After a series of moderately successful gospel recordings, the Royal Sons changed their name to the “5” Royales and their style to secular in 1952. Along with Moore, Pauling and John Tanner, the lineup included Otto Jeffries and Obadiah Carter. Eugene Tanner joined the group in 1953 to replace Jeffries, who served as band manager.
On most songs, one of the Tanner brothers would sing lead with the rest of the vocalists handling backup. Pauling often used his deep bass voice to punctuate the answer part of the group’s gospel-style call and response -- a humorous touch later used to great effect by the Coasters on novelty tunes like 1958’s “Yakety Yak.”
Buoyed by the chart-topping success of hits like 1952’s “Baby Don’t Do It” (which has the immortal chorus of, “If you leave me pretty baby, I’ll have bread without no meat”), the “5” Royales had their biggest years from 1952 to 1954. During their prime, they were putting 100,000 miles a year on a series of station wagons while touring the country with a stage show second to none in terms of wildness.
“We’d be walkin’ into a joint, and Otto our manager would have all these briefcases,” Tanner says. “People would stand back and say, ‘Oh, they’re some business guys. Look at all those briefcases they’re carrying!’ Then we’d go back in the dressing room and five or six fifths of liquor would fall out of the briefcase!
“Canadian Club, Grand Dad, Ancient Age,” he continues. “When we started out, Canadian Club was our drink -- ‘cause it was mild, you know.”
“I got to where I couldn’t stand it,” Moore says, chuckling.
“But you know, it was fun then,” Tanner says. “We were havin’ a good time. Or rather we thought we were havin’ a good time. That was our fun then.”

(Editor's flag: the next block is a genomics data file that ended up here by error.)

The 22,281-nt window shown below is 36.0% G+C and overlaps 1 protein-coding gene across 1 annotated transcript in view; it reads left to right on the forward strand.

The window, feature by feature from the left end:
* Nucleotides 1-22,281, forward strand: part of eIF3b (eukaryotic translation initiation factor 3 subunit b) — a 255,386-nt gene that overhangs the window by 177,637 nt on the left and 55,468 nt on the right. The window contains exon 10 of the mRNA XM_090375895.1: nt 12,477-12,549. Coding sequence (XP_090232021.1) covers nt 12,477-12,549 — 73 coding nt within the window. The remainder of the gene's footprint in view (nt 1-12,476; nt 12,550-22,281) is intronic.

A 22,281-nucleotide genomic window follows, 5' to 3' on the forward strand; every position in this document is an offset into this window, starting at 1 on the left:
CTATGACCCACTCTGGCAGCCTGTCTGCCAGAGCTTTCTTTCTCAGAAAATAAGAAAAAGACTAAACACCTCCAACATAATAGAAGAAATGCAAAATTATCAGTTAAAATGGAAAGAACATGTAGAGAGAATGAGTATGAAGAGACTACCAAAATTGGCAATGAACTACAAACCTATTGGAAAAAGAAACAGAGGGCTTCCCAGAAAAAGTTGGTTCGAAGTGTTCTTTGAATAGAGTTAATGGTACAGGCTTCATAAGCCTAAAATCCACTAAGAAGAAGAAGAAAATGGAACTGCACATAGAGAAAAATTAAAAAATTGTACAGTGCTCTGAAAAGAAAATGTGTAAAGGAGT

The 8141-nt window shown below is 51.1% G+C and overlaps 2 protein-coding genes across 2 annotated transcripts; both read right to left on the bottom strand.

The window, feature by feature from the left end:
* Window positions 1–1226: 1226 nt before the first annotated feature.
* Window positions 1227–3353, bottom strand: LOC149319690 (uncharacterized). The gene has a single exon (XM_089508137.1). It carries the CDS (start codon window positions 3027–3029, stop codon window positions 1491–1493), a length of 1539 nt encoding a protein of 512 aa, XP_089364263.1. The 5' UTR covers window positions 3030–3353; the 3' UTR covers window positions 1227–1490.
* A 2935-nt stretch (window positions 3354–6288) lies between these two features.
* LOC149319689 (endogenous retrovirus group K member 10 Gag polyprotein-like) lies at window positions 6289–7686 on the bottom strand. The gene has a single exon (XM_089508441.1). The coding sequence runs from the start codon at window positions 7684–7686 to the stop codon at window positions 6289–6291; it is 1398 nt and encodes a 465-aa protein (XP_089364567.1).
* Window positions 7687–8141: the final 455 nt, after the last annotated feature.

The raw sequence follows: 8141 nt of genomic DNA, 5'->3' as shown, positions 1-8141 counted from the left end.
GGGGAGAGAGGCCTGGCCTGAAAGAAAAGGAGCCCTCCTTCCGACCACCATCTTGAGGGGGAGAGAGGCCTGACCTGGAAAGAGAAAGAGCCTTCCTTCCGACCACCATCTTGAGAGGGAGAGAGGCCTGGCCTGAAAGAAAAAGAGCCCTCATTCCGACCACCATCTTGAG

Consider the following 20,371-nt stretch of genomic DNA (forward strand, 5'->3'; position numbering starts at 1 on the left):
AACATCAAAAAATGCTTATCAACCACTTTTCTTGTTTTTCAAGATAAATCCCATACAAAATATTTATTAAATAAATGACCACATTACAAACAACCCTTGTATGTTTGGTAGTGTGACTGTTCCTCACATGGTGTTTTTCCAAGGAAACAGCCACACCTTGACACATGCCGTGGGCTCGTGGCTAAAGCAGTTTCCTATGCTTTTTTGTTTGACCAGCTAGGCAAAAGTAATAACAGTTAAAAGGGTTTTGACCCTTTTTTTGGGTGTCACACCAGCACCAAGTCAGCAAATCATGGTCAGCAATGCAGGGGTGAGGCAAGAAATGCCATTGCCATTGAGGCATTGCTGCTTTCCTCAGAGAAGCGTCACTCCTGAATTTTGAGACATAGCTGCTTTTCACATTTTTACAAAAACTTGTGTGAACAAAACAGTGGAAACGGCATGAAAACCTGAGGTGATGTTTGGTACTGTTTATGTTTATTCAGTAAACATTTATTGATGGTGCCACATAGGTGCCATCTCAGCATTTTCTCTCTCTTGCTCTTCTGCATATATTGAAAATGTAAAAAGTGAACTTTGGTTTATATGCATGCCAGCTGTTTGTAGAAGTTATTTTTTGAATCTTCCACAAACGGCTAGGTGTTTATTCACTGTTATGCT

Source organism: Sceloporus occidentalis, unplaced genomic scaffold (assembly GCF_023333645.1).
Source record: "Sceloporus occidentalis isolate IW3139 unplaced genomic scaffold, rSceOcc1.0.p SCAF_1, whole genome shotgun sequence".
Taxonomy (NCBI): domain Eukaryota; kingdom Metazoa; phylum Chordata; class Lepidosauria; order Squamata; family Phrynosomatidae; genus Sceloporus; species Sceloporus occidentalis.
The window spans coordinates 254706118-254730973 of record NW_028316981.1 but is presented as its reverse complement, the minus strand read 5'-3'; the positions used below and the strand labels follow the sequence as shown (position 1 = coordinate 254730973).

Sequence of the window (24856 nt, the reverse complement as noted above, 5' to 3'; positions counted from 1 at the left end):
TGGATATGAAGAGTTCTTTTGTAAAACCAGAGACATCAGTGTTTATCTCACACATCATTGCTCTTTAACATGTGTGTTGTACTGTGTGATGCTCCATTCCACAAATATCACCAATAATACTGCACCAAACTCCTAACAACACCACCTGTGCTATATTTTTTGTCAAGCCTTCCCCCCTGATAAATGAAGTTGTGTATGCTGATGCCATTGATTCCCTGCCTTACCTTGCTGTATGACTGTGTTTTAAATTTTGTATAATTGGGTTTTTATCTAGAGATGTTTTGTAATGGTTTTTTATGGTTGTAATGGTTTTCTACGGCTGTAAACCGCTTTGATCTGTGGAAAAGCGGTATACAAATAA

One of the group’s more unusual performances happened in Durham with Ray Charles, whose female backup singers, the Raelettes, failed to show one night. The “5” Royales were passing through on their way north to Washington, so they put on their pink suits and filled in for the Raelettes.
Like most black groups touring the country, the “5” Royales ran into their share of trouble on the road, most of it in the South. In particular, Eugene Tanner remembers Mississippi as being less than hospitable.
“You just didn’t get out of the car in Mississippi when you stopped for gas then,” he says. “That was the deal.”
There was also the time in Savanah, Ga., when a jewelry store was robbed while the “5” Royales were in town. So Moore and Tanner wound up as suspects in a police lineup -- with Little Richard, who also was performing in the vicinity.
Moore and Tanner escaped that incident intact. But another time, they were arrested in Raleigh for playing dice in the dressing room before a show.
“I couldn’t believe it,” says Tanner. “We went all over the country gambling, then got busted back home. It’s funny now, but that was a terrible feeling.”